By the late 1950s Paula Stafford designs were being stocked in Southern department stores, including Georges in Melbourne and David Jones in Sydney. In 1956, she held the first ‘Bikini Fashion Parade; it was held at Sydney Town Hall to promote the Gold Coast. This parade led the way for others throughout Australia, and overseas. She would later begin her own modelling agency, Golden Girls, primarily to showcase her own designs, and continued to hold fashion parades throughout the country well in to the 1970s.
Stafford continued to design children’s wear, and also menswear, including boardshorts, from the early 1950s. One of her most famous menswear clients was Sammy Davis Jr., who visited her Cavill Avenue store and bought up big for himself and his friends.
The Stafford family were part of the business, with Beverly leaving his own ventures to develop menswear opportunities for Paula, while her daughters Susan, Frances, and Sybil were all heavily involved in the design, retail, and production of Paula Stafford garments.
By the 1960s Paula Stafford designs could be found in the world’s leading department stores, including Selfridges and Liberty of London. She had hundreds of stockists and a staff of 65 at her peak. Frances Stafford opened a stand-alone store in Sydney. Paula Stafford travelled the world in the 1960s and ‘70s, showcasing her work at international trade shows in Canada, the United States, Fiji, and Japan.
Paula Stafford retained her success in the notoriously changeable fashion industry over multiple decades. The styles, fabrics, and functionality of her garments continued to draw on a beach lifestyle for their appeal, and consequently saw little stylistic variation. In addition to her fashion prowess, Stafford continued to develop business opportunities in other areas, opening hotels, developing property, and establishing art galleries with her husband.
After forty years of success, Paula Stafford retired from the helm of her label in 1985. Her daughter, Sybil, continued to work in fashion, running a business known as the ‘House of Stafford’ in to the 1990s.
In 1993, Paula Stafford was awarded a Medal of the Order of Australia in the General Division for service to the fashion industry. In 2010 she published her autobiography, and in 2013 was inducted in to the Queensland Business Leaders Hall of Fame. Examples of her work are held in national and local collections, including the Queensland Museum, and Gold Coast and Hinterland Historical Society.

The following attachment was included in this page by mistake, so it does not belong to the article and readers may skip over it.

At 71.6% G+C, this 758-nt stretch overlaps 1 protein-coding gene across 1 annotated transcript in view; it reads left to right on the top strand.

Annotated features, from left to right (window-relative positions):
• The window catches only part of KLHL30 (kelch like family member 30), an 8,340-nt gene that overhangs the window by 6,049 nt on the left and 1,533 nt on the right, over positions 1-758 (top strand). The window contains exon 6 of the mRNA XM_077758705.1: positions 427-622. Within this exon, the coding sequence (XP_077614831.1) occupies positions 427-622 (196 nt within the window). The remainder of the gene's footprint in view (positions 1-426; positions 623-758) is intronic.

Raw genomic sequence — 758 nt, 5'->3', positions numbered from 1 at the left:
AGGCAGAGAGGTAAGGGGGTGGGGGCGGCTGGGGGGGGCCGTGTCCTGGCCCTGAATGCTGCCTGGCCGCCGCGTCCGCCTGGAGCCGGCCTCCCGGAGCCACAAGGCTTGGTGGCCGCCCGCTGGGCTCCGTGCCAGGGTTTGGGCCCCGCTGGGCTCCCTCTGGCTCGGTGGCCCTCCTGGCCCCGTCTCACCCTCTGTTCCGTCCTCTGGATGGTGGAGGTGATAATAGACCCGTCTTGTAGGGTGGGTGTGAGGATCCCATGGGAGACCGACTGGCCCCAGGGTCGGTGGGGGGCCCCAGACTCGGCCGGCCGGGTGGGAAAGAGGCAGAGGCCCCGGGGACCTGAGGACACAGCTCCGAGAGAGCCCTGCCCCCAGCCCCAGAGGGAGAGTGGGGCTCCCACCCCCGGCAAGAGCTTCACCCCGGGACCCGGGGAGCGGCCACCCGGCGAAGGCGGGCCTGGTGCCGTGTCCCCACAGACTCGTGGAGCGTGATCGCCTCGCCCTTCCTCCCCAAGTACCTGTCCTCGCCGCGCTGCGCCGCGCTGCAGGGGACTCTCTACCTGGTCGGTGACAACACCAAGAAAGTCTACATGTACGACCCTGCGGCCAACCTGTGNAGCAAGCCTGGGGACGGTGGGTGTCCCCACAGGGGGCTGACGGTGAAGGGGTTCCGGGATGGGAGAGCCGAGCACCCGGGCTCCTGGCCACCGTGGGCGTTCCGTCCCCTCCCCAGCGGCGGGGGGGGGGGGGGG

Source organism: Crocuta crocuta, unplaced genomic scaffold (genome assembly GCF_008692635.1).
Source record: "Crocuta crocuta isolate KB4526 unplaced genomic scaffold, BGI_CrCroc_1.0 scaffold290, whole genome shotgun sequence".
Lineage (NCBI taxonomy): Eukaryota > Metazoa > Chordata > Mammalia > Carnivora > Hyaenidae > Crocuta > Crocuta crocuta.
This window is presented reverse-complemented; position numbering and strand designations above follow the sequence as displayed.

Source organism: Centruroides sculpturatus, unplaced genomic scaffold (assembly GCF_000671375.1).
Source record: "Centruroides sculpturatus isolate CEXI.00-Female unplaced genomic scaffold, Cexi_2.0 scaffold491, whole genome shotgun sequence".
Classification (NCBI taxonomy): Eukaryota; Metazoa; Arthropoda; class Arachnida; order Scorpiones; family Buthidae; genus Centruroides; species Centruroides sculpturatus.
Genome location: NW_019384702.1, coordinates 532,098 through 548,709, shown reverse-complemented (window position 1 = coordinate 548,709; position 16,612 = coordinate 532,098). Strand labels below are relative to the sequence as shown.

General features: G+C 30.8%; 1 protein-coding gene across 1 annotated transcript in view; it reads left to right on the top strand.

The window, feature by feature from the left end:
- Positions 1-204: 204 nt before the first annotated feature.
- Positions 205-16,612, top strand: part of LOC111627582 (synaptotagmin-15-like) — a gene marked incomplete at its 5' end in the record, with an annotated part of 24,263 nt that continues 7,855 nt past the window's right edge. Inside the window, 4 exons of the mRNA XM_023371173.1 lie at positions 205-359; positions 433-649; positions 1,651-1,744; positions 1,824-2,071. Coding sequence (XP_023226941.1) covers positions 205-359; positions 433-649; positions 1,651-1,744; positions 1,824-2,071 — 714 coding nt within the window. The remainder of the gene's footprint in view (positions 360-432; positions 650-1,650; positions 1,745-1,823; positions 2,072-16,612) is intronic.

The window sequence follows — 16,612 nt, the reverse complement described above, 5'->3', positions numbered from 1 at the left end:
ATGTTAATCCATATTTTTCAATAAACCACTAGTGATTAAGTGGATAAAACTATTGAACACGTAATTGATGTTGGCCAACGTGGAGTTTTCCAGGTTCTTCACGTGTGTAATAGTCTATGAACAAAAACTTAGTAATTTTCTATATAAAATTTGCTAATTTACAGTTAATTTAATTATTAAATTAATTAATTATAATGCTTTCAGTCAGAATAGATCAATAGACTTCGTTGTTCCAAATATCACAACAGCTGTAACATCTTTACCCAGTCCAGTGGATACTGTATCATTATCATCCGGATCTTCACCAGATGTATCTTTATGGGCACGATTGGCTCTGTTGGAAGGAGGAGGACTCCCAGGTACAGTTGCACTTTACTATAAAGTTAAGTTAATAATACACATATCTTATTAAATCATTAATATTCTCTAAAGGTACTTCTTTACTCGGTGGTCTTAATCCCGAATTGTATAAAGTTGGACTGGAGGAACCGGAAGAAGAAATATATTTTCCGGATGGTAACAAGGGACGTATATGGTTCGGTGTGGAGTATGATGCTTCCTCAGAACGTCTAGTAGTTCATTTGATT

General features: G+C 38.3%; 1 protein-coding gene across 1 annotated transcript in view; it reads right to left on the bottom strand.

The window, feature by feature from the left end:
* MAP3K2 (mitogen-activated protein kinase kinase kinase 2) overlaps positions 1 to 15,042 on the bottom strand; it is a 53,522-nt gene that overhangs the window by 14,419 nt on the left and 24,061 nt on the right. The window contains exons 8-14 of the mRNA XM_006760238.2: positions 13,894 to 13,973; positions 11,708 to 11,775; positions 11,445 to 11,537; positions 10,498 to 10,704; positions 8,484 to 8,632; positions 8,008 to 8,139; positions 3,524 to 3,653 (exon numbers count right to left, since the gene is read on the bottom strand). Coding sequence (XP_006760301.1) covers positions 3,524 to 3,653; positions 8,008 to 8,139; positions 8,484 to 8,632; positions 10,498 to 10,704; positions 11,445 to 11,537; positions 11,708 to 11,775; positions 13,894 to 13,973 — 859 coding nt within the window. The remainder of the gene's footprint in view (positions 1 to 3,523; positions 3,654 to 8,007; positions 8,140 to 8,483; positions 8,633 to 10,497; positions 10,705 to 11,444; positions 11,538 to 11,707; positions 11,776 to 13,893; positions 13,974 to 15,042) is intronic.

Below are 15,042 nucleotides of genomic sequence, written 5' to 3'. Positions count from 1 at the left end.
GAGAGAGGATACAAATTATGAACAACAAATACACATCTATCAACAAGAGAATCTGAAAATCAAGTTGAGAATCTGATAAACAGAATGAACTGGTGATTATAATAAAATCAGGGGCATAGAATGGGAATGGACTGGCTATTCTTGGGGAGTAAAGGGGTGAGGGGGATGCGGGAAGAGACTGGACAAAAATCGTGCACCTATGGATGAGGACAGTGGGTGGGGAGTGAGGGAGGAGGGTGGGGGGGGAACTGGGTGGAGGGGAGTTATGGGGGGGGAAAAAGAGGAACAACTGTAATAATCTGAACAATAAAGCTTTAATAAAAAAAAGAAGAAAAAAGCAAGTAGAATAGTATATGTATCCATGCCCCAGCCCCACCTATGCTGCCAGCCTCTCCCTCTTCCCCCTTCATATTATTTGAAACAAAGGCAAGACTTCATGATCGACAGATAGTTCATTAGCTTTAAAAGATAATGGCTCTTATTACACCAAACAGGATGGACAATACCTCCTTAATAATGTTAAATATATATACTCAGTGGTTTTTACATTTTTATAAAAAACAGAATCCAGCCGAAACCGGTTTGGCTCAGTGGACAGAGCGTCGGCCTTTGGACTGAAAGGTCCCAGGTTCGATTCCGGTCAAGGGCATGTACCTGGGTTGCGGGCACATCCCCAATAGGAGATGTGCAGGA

- Campbell, Janet. 2008. Interview with Paula Stafford in Brisbane Modern, Issue 3. Viewed 17 March, 2014, http://www.brisbanemodern.com.au/issue3-article.html.
- Hicks, Sara. 2008 'The Mother of All Cheeky Bikinis', ABC Gold Coast, viewed 17 March, 2014, http://www.abc.net.au/local/stories/2008/05/19/2249403.htm
- Moore, Tony. 2013 'Queensland icons added to Business Leaders' Hall of Fame', Brisbane Times, 26 July, viewed 17 March, 2014, http://www.brisbanetimes.com.au/queensland/queensland-icons-added-to-business-leaders-hall-of-fame-20130725-2qney.html#ixzz2wCLKYGaW
- Schmidt, Christine. 2010. "Against the Grain: Australia and the Swimsuit." In Australian Fashion Unstitched : The Last 60 Years, edited by Bonnie English and Liliana Pomazan, 153 - 173. Port Melbourne, Vic.: Cambridge University Press.
- Stoltz, Greg. 2010 'Bikini Queen turns 90', The Courier Mail, June 10, viewed 17 March, 2014, http://www.couriermail.com.au/lifestyle/fashion/bikini-queen-paula-stafford-turns-90/story-e6frer4o-1225878133378
- 1974 'Fashion's flowing cover-up.', The Canberra Times (ACT : 1926 - 1995), 25 February, p. 8, viewed 17 March, 2014, http://nla.gov.au/nla.news-article110763098
- 1974 'CANBERRA SHOW.', The Canberra Times (ACT : 1926 - 1995), 22 February, p. 12, viewed 17 March, 2014, http://nla.gov.au/nla.news-article110762726
- 1975 'Gold Coast on Parade.', The Canberra Times (ACT : 1926 - 1995), 6 August, p. 3, viewed 17 March, 2014, http://nla.gov.au/nla.news-article110651087
- 1980 'From bikinis to beans.', The Australian Women's Weekly (1933 - 1982), 24 December, p. 29, viewed 17 March, 2014, http://nla.gov.au/nla.news-article43740314
Published in Issue 11, on March 25, 2014.